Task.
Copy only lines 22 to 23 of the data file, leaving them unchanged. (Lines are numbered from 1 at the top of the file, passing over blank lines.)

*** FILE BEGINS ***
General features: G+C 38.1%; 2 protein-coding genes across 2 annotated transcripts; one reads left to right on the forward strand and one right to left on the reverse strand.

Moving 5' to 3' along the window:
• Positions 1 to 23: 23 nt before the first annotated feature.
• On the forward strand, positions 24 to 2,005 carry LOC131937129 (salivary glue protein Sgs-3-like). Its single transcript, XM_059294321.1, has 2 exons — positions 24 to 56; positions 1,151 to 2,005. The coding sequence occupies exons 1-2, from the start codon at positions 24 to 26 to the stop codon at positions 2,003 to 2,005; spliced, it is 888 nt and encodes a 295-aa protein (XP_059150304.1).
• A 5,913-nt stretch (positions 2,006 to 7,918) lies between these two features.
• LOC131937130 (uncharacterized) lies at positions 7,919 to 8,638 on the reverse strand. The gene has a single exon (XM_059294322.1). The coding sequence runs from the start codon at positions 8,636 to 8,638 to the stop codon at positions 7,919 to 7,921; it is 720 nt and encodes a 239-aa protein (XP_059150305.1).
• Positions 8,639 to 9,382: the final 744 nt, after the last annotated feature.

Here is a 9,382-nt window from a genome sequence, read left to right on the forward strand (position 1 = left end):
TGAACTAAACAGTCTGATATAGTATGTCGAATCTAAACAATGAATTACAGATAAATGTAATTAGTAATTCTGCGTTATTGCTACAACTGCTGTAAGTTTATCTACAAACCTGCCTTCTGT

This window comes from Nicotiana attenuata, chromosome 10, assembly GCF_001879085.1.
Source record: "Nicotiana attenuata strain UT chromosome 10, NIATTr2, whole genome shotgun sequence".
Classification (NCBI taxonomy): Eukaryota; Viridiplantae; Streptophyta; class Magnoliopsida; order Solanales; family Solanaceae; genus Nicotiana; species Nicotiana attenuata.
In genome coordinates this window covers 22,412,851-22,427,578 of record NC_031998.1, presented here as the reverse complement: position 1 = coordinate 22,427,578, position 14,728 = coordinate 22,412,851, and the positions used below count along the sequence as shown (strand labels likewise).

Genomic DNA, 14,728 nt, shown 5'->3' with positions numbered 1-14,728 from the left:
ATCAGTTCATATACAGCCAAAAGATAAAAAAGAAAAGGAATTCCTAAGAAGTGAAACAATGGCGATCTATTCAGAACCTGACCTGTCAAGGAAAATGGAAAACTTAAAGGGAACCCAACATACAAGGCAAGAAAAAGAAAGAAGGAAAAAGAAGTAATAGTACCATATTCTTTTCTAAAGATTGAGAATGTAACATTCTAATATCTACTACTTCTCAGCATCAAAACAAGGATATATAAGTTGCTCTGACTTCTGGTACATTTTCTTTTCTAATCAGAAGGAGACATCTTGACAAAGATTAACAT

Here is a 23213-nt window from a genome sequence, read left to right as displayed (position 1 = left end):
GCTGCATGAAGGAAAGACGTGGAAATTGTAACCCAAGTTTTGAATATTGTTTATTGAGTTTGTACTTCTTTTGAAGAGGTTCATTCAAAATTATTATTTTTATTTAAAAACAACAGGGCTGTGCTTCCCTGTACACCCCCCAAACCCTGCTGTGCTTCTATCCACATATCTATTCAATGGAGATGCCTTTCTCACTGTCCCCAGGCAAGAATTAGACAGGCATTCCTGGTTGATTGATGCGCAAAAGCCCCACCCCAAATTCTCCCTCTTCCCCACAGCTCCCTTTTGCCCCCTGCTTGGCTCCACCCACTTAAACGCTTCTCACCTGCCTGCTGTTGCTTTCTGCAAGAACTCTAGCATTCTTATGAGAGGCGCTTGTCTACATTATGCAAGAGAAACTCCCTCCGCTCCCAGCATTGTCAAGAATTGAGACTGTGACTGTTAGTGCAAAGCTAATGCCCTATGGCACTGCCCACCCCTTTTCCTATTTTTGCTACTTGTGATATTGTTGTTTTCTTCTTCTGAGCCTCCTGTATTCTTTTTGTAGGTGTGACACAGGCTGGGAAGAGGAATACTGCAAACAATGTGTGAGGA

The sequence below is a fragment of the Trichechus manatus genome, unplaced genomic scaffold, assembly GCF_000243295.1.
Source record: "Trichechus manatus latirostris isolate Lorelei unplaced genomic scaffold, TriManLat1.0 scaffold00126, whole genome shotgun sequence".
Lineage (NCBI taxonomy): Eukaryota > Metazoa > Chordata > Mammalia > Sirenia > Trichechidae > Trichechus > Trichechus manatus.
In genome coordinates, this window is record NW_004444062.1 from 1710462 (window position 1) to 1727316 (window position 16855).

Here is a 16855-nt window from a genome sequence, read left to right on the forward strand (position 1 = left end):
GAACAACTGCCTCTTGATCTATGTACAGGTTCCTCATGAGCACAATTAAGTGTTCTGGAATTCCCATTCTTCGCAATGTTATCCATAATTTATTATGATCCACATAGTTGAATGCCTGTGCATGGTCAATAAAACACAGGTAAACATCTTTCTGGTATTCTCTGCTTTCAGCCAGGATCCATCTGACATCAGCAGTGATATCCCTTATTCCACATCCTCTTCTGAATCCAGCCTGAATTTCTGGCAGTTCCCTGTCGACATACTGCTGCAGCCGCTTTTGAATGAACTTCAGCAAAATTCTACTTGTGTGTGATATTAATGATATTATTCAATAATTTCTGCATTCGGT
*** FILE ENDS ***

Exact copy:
Here is a 16855-nt window from a genome sequence, read left to right on the forward strand (position 1 = left end):
GAACAACTGCCTCTTGATCTATGTACAGGTTCCTCATGAGCACAATTAAGTGTTCTGGAATTCCCATTCTTCGCAATGTTATCCATAATTTATTATGATCCACATAGTTGAATGCCTGTGCATGGTCAATAAAACACAGGTAAACATCTTTCTGGTATTCTCTGCTTTCAGCCAGGATCCATCTGACATCAGCAGTGATATCCCTTATTCCACATCCTCTTCTGAATCCAGCCTGAATTTCTGGCAGTTCCCTGTCGACATACTGCTGCAGCCGCTTTTGAATGAACTTCAGCAAAATTCTACTTGTGTGTGATATTAATGATATTATTCAATAATTTCTGCATTCGGT